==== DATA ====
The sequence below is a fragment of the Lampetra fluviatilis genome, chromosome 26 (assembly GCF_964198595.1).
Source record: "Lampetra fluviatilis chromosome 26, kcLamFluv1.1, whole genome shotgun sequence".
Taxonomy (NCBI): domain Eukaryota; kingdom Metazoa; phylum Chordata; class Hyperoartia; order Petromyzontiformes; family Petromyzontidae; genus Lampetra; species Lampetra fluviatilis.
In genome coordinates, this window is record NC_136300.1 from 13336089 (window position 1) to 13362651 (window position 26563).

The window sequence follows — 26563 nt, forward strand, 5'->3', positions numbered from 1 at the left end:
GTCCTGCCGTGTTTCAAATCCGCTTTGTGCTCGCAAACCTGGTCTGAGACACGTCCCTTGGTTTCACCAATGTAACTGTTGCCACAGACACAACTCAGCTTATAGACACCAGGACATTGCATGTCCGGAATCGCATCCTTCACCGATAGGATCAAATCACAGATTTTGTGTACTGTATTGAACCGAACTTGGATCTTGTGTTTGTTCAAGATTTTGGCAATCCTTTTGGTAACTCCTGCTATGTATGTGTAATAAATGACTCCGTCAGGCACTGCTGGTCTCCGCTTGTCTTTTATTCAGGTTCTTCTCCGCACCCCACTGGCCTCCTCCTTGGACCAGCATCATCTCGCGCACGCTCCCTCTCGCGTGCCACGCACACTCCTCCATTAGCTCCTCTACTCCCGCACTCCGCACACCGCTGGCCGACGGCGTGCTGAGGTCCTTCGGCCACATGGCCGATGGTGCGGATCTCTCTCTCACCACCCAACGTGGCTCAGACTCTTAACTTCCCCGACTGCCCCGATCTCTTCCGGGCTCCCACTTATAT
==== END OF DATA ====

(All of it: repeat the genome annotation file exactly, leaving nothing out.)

The sequence below is a fragment of the Lampetra fluviatilis genome, chromosome 26 (assembly GCF_964198595.1).
Source record: "Lampetra fluviatilis chromosome 26, kcLamFluv1.1, whole genome shotgun sequence".
Taxonomy (NCBI): domain Eukaryota; kingdom Metazoa; phylum Chordata; class Hyperoartia; order Petromyzontiformes; family Petromyzontidae; genus Lampetra; species Lampetra fluviatilis.
In genome coordinates, this window is record NC_136300.1 from 13336089 (window position 1) to 13362651 (window position 26563).

The window sequence follows — 26563 nt, forward strand, 5'->3', positions numbered from 1 at the left end:
GTCCTGCCGTGTTTCAAATCCGCTTTGTGCTCGCAAACCTGGTCTGAGACACGTCCCTTGGTTTCACCAATGTAACTGTTGCCACAGACACAACTCAGCTTATAGACACCAGGACATTGCATGTCCGGAATCGCATCCTTCACCGATAGGATCAAATCACAGATTTTGTGTACTGTATTGAACCGAACTTGGATCTTGTGTTTGTTCAAGATTTTGGCAATCCTTTTGGTAACTCCTGCTATGTATGTGTAATAAATGACTCCGTCAGGCACTGCTGGTCTCCGCTTGTCTTTTATTCAGGTTCTTCTCCGCACCCCACTGGCCTCCTCCTTGGACCAGCATCATCTCGCGCACGCTCCCTCTCGCGTGCCACGCACACTCCTCCATTAGCTCCTCTACTCCCGCACTCCGCACACCGCTGGCCGACGGCGTGCTGAGGTCCTTCGGCCACATGGCCGATGGTGCGGATCTCTCTCTCACCACCCAACGTGGCTCAGACTCTTAACTTCCCCGACTGCCCCGATCTCTTCCGGGCTCCCACTTATAT